// Kenneth W. Hagin
I'VE BEEN INTERESTED in track and field since my school days. From the time I was in grade school, I can remember running races with every kid in town. As a youngster, I dreamed of running in track meets.
In my junior year in high school I went to a Christian boarding school. Soon after enrolling, I discovered that the school didn't have a track team. It seemed like my dream was gone.
But I talked it over with some of the other boys, and we gathered together a few guys who were interested in running track. We tried to get the basketball coach to be our coach. He didn't know anything about track so he said no. Our history teacher liked sports, so he coached us.
I'll never forget that pitiful assemblage of 13 boys and one history teacher. We looked like a circus. No one had on the same kind of running shorts. Our jerseys were blue and gold. Some boys had red shorts on. We didn't look too good.
Can you imagine this ragtag bunch of kids out on the field with all the other teams in their classy uniforms!
One time at a meet, we started practicing our relay hand-offs for the 880 relay. Everybody else had nice, hollow batons. We were passing back and forth a broomstick I had cut up. That's all we had.
The thirteen of us had a dream. We dreamed of running, and we wanted a team. At first our dream was just running races. It wasn't long before we started winning!
That's when our dream got bigger. We dreamed of running in the state track meet.
Everybody knows that a team without an experienced coach or the right equipment should not make it to the state track meet. That just shouldn't happen. But seven out of our 13-man track team went to state. The newspaper called us "The Cinderella Seven."
Our dream was fulfilled on May 18, 1957. The starting gun cracked at 9 o'clock sharp. One minute and 37 seconds later, the 880 relay was over. I will never forget it as long as long as I live.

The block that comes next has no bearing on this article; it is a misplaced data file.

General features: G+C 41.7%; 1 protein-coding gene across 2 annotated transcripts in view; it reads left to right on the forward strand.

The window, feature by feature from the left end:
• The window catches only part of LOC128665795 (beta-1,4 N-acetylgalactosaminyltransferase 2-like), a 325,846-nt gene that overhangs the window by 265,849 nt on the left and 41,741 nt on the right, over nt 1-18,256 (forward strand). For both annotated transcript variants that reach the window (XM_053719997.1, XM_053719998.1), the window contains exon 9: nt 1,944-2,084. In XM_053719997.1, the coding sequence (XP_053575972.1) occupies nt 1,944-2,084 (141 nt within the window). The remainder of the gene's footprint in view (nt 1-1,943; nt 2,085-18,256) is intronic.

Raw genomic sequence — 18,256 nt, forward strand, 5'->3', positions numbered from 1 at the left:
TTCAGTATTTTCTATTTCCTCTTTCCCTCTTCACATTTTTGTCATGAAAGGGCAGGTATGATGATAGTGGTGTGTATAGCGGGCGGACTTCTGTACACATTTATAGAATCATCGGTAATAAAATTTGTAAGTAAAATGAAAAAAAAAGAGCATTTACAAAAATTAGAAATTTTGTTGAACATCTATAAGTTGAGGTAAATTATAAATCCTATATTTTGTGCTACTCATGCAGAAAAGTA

I was 20 yards from the fellow I was to hand the baton off to, and I started seeing white spots in front of my eyes. My lungs were burning from lack of oxygen, and my legs felt like rubber.
BUT SOMEWHERE DOWN ON THE INSIDE OF ME WAS A DREAM: A DREAM OF WINNING. When the white spots began to appear, an incident from the past flashed through my mind. I went back to the only day my dad was able to see me compete in a track meet.
I imagined I was coming off that curve, churning with everything I had, when down by the finish line I saw my dad reach out. I heard him holler, "Come on, boy! Come on, boy!"
With his words ringing in my ears, I reached back, got strength from somewhere deep within, and finished. Our team won the meet that day!
I want to encourage everyone whose dream seems to have been obliterated by circumstances: The finish line is just a little further ahead!
DARE TO BELIEVE YOUR DREAM. When it seems like the devil has shattered it, reach down, pick up the pieces, put the dream back together, and continue driving for success. NOW IS NOT THE TIME TO QUIT. KEEP STANDING AND DREAMING YOUR DREAMS.
I can see Jesus Christ leaning out across the finish line hollering, "Come on, man! Come on, woman! Just a few more steps and you've got it made! Don't lose your dream now! Run to victory!"
It's time to take your impossible dream and with God turn it into something possible. The time for your victory is now!